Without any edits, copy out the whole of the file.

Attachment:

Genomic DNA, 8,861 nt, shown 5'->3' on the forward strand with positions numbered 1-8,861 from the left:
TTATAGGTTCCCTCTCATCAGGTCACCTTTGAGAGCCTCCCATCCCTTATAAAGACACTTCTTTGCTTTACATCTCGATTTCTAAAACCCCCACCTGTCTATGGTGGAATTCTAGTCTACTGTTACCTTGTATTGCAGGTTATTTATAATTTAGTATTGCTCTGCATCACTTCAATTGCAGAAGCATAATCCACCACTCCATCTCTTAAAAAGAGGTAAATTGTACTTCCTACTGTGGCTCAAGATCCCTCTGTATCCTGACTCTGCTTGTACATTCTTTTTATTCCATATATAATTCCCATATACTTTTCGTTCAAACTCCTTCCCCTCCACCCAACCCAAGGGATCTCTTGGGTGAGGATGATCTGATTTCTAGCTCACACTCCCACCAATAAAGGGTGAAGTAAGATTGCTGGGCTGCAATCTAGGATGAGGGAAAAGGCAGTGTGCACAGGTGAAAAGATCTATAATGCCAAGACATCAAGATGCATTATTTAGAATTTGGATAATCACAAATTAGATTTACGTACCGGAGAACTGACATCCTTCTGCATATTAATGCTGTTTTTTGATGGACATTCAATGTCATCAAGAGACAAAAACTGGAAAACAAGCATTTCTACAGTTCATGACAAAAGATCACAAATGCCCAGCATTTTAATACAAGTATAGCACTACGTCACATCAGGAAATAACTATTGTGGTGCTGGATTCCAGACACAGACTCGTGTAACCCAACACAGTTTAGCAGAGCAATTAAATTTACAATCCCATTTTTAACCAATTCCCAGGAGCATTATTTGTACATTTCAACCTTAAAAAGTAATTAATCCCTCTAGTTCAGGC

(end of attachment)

Genomic DNA, 8,861 nt, shown 5'->3' on the forward strand with positions numbered 1-8,861 from the left:
TTATAGGTTCCCTCTCATCAGGTCACCTTTGAGAGCCTCCCATCCCTTATAAAGACACTTCTTTGCTTTACATCTCGATTTCTAAAACCCCCACCTGTCTATGGTGGAATTCTAGTCTACTGTTACCTTGTATTGCAGGTTATTTATAATTTAGTATTGCTCTGCATCACTTCAATTGCAGAAGCATAATCCACCACTCCATCTCTTAAAAAGAGGTAAATTGTACTTCCTACTGTGGCTCAAGATCCCTCTGTATCCTGACTCTGCTTGTACATTCTTTTTATTCCATATATAATTCCCATATACTTTTCGTTCAAACTCCTTCCCCTCCACCCAACCCAAGGGATCTCTTGGGTGAGGATGATCTGATTTCTAGCTCACACTCCCACCAATAAAGGGTGAAGTAAGATTGCTGGGCTGCAATCTAGGATGAGGGAAAAGGCAGTGTGCACAGGTGAAAAGATCTATAATGCCAAGACATCAAGATGCATTATTTAGAATTTGGATAATCACAAATTAGATTTACGTACCGGAGAACTGACATCCTTCTGCATATTAATGCTGTTTTTTGATGGACATTCAATGTCATCAAGAGACAAAAACTGGAAAACAAGCATTTCTACAGTTCATGACAAAAGATCACAAATGCCCAGCATTTTAATACAAGTATAGCACTACGTCACATCAGGAAATAACTATTGTGGTGCTGGATTCCAGACACAGACTCGTGTAACCCAACACAGTTTAGCAGAGCAATTAAATTTACAATCCCATTTTTAACCAATTCCCAGGAGCATTATTTGTACATTTCAACCTTAAAAAGTAATTAATCCCTCTAGTTCAGGC